Ofgem’s announcement last week that the six big energy firms face a competition inquiry has spooked the market and alarmed construction firms relying on new energy generation capacity. But are things really as bleak as they seem?

Putting the wind up construction

Last week’s announcement by energy regulator Ofgem that it was consulting on referring the conduct of the so-called “big six” firms to the competition authorities, had been long expected. The share prices of the firms barely flickered.

In fact, it is investors in construction firms who may well be feeling the biggest alarm, having had a few days to digest the contents of the announcement and its aftermath. Because for those involved in the construction of new energy generation capacity, the reaction of the big six to the announcement was striking. Two of them - Centrica, which owns British Gas, and SSE - said they would rein in their investment in new generation capacity. The chief executive of one, Sam Laidlaw at Centrica, said he was worried a future inquiry will lead to “no investment” in new plant - particularly gas-fired stations - for the two years the inquiry would likely take.

These firms argue that they cannot be expected to make significant new investments at a time when they have the threat of their forced break-up hanging over them - a threat increased by Labour’s pledge to freeze prices and likewise restructure the market if it gains power.

A reduction in investment would be a huge problem for the government, which has spent the last five years trying to get its electricity market reform programme off the ground in order to generate £110bn of investment in new power stations. Meanwhile Ofgem itself is warning that spare generation capacity has fallen so far that forced blackouts in wintertime will happen once every four years by 2015/16 if demand fails to fall. For the construction industry the concern must be that the promised workload from building new power stations and windfarms, already delayed, will now be further put off.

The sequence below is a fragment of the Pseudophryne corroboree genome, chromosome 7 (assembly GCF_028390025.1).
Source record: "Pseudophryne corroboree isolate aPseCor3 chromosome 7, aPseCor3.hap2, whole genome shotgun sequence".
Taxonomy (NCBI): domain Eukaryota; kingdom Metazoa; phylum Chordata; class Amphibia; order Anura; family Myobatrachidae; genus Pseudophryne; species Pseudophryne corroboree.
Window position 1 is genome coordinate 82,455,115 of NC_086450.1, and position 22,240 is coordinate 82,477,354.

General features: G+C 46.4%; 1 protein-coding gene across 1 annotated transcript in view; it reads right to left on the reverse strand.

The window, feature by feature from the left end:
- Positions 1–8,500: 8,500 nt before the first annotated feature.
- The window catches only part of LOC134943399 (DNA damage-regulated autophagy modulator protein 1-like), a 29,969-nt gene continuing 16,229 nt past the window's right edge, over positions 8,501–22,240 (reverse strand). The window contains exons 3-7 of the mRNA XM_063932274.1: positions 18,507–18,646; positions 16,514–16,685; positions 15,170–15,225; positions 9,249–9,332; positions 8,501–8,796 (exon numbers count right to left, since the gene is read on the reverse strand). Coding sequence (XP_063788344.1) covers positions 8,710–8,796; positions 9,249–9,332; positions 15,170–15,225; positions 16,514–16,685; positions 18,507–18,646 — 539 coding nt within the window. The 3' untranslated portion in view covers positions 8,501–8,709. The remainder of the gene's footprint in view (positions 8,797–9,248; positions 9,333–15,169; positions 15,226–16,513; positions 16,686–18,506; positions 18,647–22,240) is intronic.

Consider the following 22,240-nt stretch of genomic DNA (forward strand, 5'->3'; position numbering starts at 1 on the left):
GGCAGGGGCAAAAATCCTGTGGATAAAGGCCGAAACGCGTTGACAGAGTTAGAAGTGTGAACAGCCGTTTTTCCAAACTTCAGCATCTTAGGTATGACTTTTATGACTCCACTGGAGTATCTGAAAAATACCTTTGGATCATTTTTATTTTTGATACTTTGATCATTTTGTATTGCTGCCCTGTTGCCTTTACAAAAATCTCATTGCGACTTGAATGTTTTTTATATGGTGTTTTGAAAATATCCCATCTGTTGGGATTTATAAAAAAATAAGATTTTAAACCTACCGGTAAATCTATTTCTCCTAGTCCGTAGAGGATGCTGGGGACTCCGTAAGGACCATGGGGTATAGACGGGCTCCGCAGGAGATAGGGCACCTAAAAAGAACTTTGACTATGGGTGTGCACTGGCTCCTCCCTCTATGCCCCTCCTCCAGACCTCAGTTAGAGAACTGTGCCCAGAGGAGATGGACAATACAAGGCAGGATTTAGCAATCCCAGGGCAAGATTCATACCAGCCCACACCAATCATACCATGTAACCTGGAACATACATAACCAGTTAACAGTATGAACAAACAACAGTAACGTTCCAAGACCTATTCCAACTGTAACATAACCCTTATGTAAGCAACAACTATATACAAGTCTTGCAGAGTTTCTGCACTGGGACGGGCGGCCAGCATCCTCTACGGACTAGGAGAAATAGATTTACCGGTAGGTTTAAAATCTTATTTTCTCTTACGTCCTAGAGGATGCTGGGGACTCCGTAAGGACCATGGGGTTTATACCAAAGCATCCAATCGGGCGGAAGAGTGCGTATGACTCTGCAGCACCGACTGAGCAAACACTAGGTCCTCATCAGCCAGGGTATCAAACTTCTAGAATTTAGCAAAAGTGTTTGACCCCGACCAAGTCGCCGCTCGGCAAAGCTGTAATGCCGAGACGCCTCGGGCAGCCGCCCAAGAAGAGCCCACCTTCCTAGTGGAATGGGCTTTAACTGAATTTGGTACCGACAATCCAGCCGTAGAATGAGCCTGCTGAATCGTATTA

Some commentators have not hesitated in painting a very bleak picture indeed. When Ofgem itself was asked about the risk of discouraging vital investment, its chief executive Dermot Nolan simply said there was currently so little investment that a future investigation could hardly make things worse. An inquiry by the brand new Competition Markets Authority (CMA), which is liable to result from Ofgem’s announcement, would likely tackle the vertical integration of businesses that include energy generation, wholesale trading and retail businesses in single firms, and may force them to split or divest.

Gathering uncertainties

Peter Atherton, utilities analyst at Liberum, is scathing about the decision, which he says shows Ofgem surrendering its independence in the face of political pressure to get tough with energy firms. “We would expect an inquiry to freeze additional growth capex [capital expenditure] in the UK by those companies covered. The uncertainties created over future market structures would also likely dampen investment from those corporates not directly involved in the inquiry.